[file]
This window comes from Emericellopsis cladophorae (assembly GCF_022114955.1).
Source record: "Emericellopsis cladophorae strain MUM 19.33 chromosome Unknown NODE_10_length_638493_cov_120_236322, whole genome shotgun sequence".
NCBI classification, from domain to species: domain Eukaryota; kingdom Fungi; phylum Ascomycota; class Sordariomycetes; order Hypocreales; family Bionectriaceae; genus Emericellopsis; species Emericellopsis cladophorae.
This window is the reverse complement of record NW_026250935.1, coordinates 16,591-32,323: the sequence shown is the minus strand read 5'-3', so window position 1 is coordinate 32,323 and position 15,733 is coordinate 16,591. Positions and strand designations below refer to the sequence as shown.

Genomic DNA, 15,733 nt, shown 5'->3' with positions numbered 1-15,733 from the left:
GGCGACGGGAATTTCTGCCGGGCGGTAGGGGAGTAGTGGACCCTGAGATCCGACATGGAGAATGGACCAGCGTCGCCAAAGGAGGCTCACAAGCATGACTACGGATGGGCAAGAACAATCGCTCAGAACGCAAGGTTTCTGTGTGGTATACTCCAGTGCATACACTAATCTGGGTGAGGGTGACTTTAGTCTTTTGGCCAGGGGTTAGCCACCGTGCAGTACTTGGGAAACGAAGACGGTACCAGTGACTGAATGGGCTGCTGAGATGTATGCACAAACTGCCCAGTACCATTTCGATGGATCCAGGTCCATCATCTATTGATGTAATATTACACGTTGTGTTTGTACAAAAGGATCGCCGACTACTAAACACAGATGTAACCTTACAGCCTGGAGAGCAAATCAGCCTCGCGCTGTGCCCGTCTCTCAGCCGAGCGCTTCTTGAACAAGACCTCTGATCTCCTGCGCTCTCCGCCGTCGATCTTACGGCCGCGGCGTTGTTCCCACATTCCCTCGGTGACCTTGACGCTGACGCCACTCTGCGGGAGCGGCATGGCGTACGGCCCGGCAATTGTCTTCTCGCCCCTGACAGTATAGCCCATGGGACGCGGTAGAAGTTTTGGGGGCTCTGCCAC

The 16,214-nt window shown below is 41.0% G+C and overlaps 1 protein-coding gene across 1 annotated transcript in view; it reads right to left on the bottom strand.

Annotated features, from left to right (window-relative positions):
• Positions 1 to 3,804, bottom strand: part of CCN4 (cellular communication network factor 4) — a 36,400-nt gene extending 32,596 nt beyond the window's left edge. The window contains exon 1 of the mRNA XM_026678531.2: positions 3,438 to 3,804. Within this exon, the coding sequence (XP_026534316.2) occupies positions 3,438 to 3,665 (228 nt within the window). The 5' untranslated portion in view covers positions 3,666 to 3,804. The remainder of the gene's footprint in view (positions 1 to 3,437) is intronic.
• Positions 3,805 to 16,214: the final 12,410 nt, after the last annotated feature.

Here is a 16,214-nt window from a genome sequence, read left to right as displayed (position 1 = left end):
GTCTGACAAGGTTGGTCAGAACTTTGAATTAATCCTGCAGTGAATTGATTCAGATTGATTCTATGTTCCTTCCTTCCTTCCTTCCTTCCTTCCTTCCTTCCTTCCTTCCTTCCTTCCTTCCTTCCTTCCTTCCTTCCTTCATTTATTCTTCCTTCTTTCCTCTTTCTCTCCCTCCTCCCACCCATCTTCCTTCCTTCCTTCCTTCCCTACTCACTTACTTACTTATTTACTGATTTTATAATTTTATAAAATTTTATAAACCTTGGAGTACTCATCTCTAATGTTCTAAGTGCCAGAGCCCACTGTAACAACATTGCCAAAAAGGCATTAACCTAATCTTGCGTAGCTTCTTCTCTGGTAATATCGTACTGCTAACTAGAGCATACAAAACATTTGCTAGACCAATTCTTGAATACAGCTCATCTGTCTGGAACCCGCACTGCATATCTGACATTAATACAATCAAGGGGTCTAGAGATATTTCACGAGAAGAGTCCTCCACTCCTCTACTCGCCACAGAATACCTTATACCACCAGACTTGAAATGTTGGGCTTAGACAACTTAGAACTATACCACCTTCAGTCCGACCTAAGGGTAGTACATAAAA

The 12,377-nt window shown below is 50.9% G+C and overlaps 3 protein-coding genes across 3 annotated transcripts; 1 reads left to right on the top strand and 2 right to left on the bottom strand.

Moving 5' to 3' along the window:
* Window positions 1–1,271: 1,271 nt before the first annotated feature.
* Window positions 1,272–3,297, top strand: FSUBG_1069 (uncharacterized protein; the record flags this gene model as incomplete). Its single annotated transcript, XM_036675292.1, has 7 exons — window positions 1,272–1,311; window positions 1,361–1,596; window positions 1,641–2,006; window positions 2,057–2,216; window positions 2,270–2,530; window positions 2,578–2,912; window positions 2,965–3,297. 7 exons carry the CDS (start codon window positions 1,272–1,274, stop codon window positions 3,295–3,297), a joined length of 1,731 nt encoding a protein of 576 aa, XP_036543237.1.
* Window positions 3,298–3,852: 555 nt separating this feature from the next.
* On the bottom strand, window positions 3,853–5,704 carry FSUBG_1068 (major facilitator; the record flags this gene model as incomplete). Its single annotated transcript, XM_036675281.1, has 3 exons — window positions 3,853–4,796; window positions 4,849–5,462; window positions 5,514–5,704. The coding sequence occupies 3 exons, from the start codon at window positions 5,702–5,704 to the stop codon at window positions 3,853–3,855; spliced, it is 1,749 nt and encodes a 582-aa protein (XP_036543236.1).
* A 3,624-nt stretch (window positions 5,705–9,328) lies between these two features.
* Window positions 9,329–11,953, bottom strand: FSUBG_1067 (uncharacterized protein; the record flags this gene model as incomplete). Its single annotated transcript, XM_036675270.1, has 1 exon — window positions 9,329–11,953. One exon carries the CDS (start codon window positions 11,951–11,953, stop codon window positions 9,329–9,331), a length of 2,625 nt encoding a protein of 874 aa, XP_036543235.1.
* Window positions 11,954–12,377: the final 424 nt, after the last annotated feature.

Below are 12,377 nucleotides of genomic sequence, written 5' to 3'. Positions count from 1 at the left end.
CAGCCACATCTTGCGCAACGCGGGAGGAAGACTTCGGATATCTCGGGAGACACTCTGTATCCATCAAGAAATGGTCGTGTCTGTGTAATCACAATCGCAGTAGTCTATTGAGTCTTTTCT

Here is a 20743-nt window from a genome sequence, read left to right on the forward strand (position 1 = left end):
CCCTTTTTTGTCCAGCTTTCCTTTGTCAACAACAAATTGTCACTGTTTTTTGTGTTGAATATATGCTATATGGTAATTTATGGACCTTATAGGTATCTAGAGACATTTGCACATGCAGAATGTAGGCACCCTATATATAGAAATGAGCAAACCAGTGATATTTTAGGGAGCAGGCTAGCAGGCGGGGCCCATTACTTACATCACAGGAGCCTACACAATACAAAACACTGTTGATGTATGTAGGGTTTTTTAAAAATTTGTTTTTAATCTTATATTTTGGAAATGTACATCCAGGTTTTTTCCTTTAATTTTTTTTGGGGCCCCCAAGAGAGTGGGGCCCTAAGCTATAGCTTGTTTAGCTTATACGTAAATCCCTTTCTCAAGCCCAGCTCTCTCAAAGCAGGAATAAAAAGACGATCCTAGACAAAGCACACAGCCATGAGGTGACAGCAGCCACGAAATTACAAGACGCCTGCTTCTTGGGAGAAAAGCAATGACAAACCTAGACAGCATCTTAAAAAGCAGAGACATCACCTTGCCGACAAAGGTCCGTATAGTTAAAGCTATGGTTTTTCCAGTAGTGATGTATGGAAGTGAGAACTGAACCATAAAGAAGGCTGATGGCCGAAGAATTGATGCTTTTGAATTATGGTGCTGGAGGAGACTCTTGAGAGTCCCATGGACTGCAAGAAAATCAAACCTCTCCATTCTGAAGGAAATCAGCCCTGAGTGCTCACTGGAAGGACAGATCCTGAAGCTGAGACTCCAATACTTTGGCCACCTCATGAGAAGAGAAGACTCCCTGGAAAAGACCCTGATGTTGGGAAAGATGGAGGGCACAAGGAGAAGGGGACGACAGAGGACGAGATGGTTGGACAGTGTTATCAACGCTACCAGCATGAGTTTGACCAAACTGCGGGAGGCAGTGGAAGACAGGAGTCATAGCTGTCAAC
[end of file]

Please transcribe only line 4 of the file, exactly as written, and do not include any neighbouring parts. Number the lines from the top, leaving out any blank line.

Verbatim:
This window is the reverse complement of record NW_026250935.1, coordinates 16,591-32,323: the sequence shown is the minus strand read 5'-3', so window position 1 is coordinate 32,323 and position 15,733 is coordinate 16,591. Positions and strand designations below refer to the sequence as shown.